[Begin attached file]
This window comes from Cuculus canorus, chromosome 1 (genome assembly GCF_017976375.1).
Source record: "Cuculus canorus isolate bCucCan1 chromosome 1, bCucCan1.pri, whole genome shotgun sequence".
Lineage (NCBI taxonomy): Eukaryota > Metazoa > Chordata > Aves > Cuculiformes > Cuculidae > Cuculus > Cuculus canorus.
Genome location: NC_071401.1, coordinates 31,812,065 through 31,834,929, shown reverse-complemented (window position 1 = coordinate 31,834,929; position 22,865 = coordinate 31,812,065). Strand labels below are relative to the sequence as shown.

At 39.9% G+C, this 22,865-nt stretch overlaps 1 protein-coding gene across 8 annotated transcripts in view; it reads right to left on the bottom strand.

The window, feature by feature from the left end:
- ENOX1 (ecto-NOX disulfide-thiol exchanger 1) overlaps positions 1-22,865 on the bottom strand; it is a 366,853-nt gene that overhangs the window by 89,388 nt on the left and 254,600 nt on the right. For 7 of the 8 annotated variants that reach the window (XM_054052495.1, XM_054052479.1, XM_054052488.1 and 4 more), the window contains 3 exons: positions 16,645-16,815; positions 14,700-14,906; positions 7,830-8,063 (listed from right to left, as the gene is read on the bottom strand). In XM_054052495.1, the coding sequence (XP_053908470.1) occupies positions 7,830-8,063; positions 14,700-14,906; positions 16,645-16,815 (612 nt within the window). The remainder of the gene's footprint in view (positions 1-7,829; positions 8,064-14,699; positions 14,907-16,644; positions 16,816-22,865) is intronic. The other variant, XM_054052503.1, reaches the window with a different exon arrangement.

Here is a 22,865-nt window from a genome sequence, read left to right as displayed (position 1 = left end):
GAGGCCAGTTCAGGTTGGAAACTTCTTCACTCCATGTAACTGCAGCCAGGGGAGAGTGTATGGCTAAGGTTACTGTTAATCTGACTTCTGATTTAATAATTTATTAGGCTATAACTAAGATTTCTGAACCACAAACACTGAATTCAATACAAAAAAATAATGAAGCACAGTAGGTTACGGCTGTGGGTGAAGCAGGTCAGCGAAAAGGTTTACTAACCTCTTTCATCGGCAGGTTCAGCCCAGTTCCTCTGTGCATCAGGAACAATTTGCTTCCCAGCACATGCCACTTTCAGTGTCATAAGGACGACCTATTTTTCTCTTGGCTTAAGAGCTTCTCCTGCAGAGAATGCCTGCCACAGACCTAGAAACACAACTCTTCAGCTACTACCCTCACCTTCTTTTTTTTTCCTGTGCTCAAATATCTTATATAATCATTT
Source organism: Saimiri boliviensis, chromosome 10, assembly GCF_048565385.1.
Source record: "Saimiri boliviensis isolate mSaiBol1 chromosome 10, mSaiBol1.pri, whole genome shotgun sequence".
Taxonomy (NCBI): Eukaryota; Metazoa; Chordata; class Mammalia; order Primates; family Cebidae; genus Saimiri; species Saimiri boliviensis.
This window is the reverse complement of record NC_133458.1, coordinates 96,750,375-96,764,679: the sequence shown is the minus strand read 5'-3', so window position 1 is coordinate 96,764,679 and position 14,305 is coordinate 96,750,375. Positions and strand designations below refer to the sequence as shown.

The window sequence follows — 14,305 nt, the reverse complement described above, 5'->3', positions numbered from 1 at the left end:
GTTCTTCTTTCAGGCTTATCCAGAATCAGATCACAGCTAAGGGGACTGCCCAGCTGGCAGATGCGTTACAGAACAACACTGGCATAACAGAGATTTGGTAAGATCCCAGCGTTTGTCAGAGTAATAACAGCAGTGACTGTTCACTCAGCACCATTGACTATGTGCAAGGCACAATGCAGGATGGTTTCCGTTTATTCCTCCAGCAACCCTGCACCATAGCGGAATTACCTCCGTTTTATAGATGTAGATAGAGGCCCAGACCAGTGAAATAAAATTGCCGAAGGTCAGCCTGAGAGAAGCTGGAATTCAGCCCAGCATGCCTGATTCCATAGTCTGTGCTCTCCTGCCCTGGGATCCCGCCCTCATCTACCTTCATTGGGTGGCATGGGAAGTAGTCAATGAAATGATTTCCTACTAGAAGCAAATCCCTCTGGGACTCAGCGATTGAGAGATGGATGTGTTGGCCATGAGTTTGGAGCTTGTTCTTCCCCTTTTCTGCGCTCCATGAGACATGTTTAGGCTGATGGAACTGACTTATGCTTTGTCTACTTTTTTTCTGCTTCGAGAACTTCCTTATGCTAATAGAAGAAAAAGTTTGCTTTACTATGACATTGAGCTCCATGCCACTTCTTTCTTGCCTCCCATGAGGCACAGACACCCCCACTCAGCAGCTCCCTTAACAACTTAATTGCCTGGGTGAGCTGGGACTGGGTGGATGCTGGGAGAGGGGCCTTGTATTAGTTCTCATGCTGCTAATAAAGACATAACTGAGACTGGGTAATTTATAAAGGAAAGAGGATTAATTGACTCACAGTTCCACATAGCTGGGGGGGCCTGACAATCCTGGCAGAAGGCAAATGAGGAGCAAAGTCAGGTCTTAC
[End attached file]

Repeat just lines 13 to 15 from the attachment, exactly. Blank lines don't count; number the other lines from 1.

This window is the reverse complement of record NC_133458.1, coordinates 96,750,375-96,764,679: the sequence shown is the minus strand read 5'-3', so window position 1 is coordinate 96,764,679 and position 14,305 is coordinate 96,750,375. Positions and strand designations below refer to the sequence as shown.

The window sequence follows — 14,305 nt, the reverse complement described above, 5'->3', positions numbered from 1 at the left end:
GTTCTTCTTTCAGGCTTATCCAGAATCAGATCACAGCTAAGGGGACTGCCCAGCTGGCAGATGCGTTACAGAACAACACTGGCATAACAGAGATTTGGTAAGATCCCAGCGTTTGTCAGAGTAATAACAGCAGTGACTGTTCACTCAGCACCATTGACTATGTGCAAGGCACAATGCAGGATGGTTTCCGTTTATTCCTCCAGCAACCCTGCACCATAGCGGAATTACCTCCGTTTTATAGATGTAGATAGAGGCCCAGACCAGTGAAATAAAATTGCCGAAGGTCAGCCTGAGAGAAGCTGGAATTCAGCCCAGCATGCCTGATTCCATAGTCTGTGCTCTCCTGCCCTGGGATCCCGCCCTCATCTACCTTCATTGGGTGGCATGGGAAGTAGTCAATGAAATGATTTCCTACTAGAAGCAAATCCCTCTGGGACTCAGCGATTGAGAGATGGATGTGTTGGCCATGAGTTTGGAGCTTGTTCTTCCCCTTTTCTGCGCTCCATGAGACATGTTTAGGCTGATGGAACTGACTTATGCTTTGTCTACTTTTTTTCTGCTTCGAGAACTTCCTTATGCTAATAGAAGAAAAAGTTTGCTTTACTATGACATTGAGCTCCATGCCACTTCTTTCTTGCCTCCCATGAGGCACAGACACCCCCACTCAGCAGCTCCCTTAACAACTTAATTGCCTGGGTGAGCTGGGACTGGGTGGATGCTGGGAGAGGGGCCTTGTATTAGTTCTCATGCTGCTAATAAAGACATAACTGAGACTGGGTAATTTATAAAGGAAAGAGGATTAATTGACTCACAGTTCCACATAGCTGGGGGGGCCTGACAATCCTGGCAGAAGGCAAATGAGGAGCAAAGTCAGGTCTTAC